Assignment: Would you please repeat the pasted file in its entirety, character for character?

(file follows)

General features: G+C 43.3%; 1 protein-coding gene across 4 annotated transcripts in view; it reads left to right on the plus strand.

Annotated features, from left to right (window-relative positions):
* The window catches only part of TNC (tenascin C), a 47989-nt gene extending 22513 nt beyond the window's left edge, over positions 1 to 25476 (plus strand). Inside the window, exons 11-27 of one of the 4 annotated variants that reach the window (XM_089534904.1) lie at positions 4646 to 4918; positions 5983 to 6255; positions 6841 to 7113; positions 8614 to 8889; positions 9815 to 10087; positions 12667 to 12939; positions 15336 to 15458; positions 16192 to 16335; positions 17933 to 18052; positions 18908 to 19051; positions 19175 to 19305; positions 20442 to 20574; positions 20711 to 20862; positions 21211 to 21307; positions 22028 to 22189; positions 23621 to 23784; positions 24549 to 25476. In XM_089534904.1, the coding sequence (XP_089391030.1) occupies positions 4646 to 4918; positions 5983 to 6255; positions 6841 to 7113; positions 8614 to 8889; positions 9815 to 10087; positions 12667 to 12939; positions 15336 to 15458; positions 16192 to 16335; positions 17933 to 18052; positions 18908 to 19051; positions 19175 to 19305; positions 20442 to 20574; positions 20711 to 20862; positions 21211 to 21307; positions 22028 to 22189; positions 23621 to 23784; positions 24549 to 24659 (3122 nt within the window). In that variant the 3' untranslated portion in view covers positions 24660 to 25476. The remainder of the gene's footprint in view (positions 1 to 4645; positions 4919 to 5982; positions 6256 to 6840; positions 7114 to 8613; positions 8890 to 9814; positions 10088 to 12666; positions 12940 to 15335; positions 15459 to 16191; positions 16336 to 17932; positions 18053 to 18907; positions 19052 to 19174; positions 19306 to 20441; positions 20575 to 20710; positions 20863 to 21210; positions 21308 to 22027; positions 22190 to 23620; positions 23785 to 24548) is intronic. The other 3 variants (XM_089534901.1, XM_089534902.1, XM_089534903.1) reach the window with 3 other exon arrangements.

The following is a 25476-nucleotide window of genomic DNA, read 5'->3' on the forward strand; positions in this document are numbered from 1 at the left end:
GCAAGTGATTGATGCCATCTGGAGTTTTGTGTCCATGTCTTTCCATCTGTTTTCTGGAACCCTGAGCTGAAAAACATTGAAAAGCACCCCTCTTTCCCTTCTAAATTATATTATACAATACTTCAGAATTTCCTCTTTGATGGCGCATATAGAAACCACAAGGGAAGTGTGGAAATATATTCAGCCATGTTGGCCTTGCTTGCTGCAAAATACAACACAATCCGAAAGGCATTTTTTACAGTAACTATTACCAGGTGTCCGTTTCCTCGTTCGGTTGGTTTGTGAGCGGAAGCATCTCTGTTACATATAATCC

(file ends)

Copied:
General features: G+C 43.3%; 1 protein-coding gene across 4 annotated transcripts in view; it reads left to right on the plus strand.

Annotated features, from left to right (window-relative positions):
* The window catches only part of TNC (tenascin C), a 47989-nt gene extending 22513 nt beyond the window's left edge, over positions 1 to 25476 (plus strand). Inside the window, exons 11-27 of one of the 4 annotated variants that reach the window (XM_089534904.1) lie at positions 4646 to 4918; positions 5983 to 6255; positions 6841 to 7113; positions 8614 to 8889; positions 9815 to 10087; positions 12667 to 12939; positions 15336 to 15458; positions 16192 to 16335; positions 17933 to 18052; positions 18908 to 19051; positions 19175 to 19305; positions 20442 to 20574; positions 20711 to 20862; positions 21211 to 21307; positions 22028 to 22189; positions 23621 to 23784; positions 24549 to 25476. In XM_089534904.1, the coding sequence (XP_089391030.1) occupies positions 4646 to 4918; positions 5983 to 6255; positions 6841 to 7113; positions 8614 to 8889; positions 9815 to 10087; positions 12667 to 12939; positions 15336 to 15458; positions 16192 to 16335; positions 17933 to 18052; positions 18908 to 19051; positions 19175 to 19305; positions 20442 to 20574; positions 20711 to 20862; positions 21211 to 21307; positions 22028 to 22189; positions 23621 to 23784; positions 24549 to 24659 (3122 nt within the window). In that variant the 3' untranslated portion in view covers positions 24660 to 25476. The remainder of the gene's footprint in view (positions 1 to 4645; positions 4919 to 5982; positions 6256 to 6840; positions 7114 to 8613; positions 8890 to 9814; positions 10088 to 12666; positions 12940 to 15335; positions 15459 to 16191; positions 16336 to 17932; positions 18053 to 18907; positions 19052 to 19174; positions 19306 to 20441; positions 20575 to 20710; positions 20863 to 21210; positions 21308 to 22027; positions 22190 to 23620; positions 23785 to 24548) is intronic. The other 3 variants (XM_089534901.1, XM_089534902.1, XM_089534903.1) reach the window with 3 other exon arrangements.

The following is a 25476-nucleotide window of genomic DNA, read 5'->3' on the forward strand; positions in this document are numbered from 1 at the left end:
GCAAGTGATTGATGCCATCTGGAGTTTTGTGTCCATGTCTTTCCATCTGTTTTCTGGAACCCTGAGCTGAAAAACATTGAAAAGCACCCCTCTTTCCCTTCTAAATTATATTATACAATACTTCAGAATTTCCTCTTTGATGGCGCATATAGAAACCACAAGGGAAGTGTGGAAATATATTCAGCCATGTTGGCCTTGCTTGCTGCAAAATACAACACAATCCGAAAGGCATTTTTTACAGTAACTATTACCAGGTGTCCGTTTCCTCGTTCGGTTGGTTTGTGAGCGGAAGCATCTCTGTTACATATAATCC